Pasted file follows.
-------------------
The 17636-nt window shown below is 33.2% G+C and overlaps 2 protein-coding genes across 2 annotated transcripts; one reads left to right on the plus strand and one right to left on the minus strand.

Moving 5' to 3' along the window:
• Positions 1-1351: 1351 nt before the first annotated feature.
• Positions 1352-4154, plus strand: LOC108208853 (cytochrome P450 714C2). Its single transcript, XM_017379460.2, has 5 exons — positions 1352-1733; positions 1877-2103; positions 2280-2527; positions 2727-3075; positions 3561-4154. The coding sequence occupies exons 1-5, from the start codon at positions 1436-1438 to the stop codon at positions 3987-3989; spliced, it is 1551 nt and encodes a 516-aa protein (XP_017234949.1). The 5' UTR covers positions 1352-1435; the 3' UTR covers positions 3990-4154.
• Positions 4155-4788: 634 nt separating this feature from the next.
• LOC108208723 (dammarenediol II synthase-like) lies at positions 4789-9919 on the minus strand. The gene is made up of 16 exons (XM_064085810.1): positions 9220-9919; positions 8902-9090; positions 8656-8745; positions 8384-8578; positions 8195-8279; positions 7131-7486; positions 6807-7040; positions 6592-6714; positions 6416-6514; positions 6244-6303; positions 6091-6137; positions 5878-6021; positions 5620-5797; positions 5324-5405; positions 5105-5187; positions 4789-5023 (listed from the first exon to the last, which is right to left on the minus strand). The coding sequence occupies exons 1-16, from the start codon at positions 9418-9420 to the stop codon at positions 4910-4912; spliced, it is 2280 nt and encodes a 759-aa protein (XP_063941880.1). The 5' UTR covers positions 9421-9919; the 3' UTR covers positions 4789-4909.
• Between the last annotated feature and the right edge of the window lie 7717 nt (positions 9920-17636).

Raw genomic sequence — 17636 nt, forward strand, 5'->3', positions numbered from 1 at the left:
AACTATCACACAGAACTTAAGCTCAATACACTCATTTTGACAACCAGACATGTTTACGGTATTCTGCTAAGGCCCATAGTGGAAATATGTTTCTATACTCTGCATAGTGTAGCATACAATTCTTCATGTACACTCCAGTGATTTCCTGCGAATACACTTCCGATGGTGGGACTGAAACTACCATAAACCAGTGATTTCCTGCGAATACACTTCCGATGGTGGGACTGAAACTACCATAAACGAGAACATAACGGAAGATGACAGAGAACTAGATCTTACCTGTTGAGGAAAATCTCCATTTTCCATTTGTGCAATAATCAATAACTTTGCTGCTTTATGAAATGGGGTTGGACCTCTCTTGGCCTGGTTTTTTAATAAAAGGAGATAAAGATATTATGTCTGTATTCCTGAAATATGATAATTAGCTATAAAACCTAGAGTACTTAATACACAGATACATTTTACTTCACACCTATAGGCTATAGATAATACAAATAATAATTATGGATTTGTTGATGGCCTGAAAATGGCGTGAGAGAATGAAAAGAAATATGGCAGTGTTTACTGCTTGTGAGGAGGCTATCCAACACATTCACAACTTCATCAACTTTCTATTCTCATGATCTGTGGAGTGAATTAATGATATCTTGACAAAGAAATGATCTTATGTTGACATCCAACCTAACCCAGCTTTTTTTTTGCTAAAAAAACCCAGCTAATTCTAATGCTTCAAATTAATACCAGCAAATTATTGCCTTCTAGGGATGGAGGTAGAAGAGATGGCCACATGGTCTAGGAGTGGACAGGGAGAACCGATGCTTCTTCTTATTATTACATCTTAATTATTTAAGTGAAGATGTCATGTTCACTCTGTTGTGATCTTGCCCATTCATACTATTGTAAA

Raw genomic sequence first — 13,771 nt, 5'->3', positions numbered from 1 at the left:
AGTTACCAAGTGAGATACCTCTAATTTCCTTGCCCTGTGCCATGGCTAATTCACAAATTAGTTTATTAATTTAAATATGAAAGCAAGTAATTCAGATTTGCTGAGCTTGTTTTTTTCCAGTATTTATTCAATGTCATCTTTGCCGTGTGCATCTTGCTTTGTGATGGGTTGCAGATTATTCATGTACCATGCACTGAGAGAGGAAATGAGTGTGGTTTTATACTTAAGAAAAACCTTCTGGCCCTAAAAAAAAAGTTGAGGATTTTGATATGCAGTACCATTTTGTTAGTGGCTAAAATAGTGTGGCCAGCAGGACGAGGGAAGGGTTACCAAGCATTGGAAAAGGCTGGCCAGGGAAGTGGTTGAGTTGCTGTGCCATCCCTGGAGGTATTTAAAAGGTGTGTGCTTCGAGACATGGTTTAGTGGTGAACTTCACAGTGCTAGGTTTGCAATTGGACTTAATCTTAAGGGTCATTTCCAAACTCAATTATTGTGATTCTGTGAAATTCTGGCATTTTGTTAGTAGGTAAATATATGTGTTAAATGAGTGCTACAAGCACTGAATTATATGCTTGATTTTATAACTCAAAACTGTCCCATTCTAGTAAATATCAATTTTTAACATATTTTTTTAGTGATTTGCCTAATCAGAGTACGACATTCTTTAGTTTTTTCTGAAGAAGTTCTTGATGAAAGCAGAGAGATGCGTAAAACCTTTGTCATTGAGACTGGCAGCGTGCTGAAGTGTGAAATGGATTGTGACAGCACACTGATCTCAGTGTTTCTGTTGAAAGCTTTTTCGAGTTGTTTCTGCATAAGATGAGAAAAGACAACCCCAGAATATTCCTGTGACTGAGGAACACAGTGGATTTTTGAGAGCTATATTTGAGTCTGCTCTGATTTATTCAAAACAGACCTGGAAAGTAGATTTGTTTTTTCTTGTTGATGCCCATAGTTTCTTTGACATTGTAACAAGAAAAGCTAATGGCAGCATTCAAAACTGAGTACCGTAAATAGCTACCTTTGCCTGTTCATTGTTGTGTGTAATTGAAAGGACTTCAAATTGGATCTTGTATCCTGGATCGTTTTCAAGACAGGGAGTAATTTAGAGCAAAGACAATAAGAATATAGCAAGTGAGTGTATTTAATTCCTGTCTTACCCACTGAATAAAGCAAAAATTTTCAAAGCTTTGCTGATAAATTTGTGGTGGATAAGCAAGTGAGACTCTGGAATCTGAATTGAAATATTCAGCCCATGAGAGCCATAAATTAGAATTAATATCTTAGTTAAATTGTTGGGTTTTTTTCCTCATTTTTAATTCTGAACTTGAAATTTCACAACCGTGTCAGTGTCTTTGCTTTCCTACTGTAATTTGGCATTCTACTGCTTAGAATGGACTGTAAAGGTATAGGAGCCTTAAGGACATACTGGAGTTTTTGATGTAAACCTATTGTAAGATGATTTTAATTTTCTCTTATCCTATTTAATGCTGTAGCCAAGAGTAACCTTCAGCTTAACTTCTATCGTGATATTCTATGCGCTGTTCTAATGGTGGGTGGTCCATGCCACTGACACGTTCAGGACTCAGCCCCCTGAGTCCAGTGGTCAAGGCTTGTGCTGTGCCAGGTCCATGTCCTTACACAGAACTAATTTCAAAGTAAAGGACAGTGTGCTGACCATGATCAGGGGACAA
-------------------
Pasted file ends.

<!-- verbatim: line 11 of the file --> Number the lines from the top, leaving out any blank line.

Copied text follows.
AGTTACCAAGTGAGATACCTCTAATTTCCTTGCCCTGTGCCATGGCTAATTCACAAATTAGTTTATTAATTTAAATATGAAAGCAAGTAATTCAGATTTGCTGAGCTTGTTTTTTTCCAGTATTTATTCAATGTCATCTTTGCCGTGTGCATCTTGCTTTGTGATGGGTTGCAGATTATTCATGTACCATGCACTGAGAGAGGAAATGAGTGTGGTTTTATACTTAAGAAAAACCTTCTGGCCCTAAAAAAAAAGTTGAGGATTTTGATATGCAGTACCATTTTGTTAGTGGCTAAAATAGTGTGGCCAGCAGGACGAGGGAAGGGTTACCAAGCATTGGAAAAGGCTGGCCAGGGAAGTGGTTGAGTTGCTGTGCCATCCCTGGAGGTATTTAAAAGGTGTGTGCTTCGAGACATGGTTTAGTGGTGAACTTCACAGTGCTAGGTTTGCAATTGGACTTAATCTTAAGGGTCATTTCCAAACTCAATTATTGTGATTCTGTGAAATTCTGGCATTTTGTTAGTAGGTAAATATATGTGTTAAATGAGTGCTACAAGCACTGAATTATATGCTTGATTTTATAACTCAAAACTGTCCCATTCTAGTAAATATCAATTTTTAACATATTTTTTTAGTGATTTGCCTAATCAGAGTACGACATTCTTTAGTTTTTTCTGAAGAAGTTCTTGATGAAAGCAGAGAGATGCGTAAAACCTTTGTCATTGAGACTGGCAGCGTGCTGAAGTGTGAAATGGATTGTGACAGCACACTGATCTCAGTGTTTCTGTTGAAAGCTTTTTCGAGTTGTTTCTGCATAAGATGAGAAAAGACAACCCCAGAATATTCCTGTGACTGAGGAACACAGTGGATTTTTGAGAGCTATATTTGAGTCTGCTCTGATTTATTCAAAACAGACCTGGAAAGTAGATTTGTTTTTTCTTGTTGATGCCCATAGTTTCTTTGACATTGTAACAAGAAAAGCTAATGGCAGCATTCAAAACTGAGTACCGTAAATAGCTACCTTTGCCTGTTCATTGTTGTGTGTAATTGAAAGGACTTCAAATTGGATCTTGTATCCTGGATCGTTTTCAAGACAGGGAGTAATTTAGAGCAAAGACAATAAGAATATAGCAAGTGAGTGTATTTAATTCCTGTCTTACCCACTGAATAAAGCAAAAATTTTCAAAGCTTTGCTGATAAATTTGTGGTGGATAAGCAAGTGAGACTCTGGAATCTGAATTGAAATATTCAGCCCATGAGAGCCATAAATTAGAATTAATATCTTAGTTAAATTGTTGGGTTTTTTTCCTCATTTTTAATTCTGAACTTGAAATTTCACAACCGTGTCAGTGTCTTTGCTTTCCTACTGTAATTTGGCATTCTACTGCTTAGAATGGACTGTAAAGGTATAGGAGCCTTAAGGACATACTGGAGTTTTTGATGTAAACCTATTGTAAGATGATTTTAATTTTCTCTTATCCTATTTAATGCTGTAGCCAAGAGTAACCTTCAGCTTAACTTCTATCGTGATATTCTATGCGCTGTTCTAATGGTGGGTGGTCCATGCCACTGACACGTTCAGGACTCAGCCCCCTGAGTCCAGTGGTCAAGGCTTGTGCTGTGCCAGGTCCATGTCCTTACACAGAACTAATTTCAAAGTAAAGGACAGTGTGCTGACCATGATCAGGGGACAA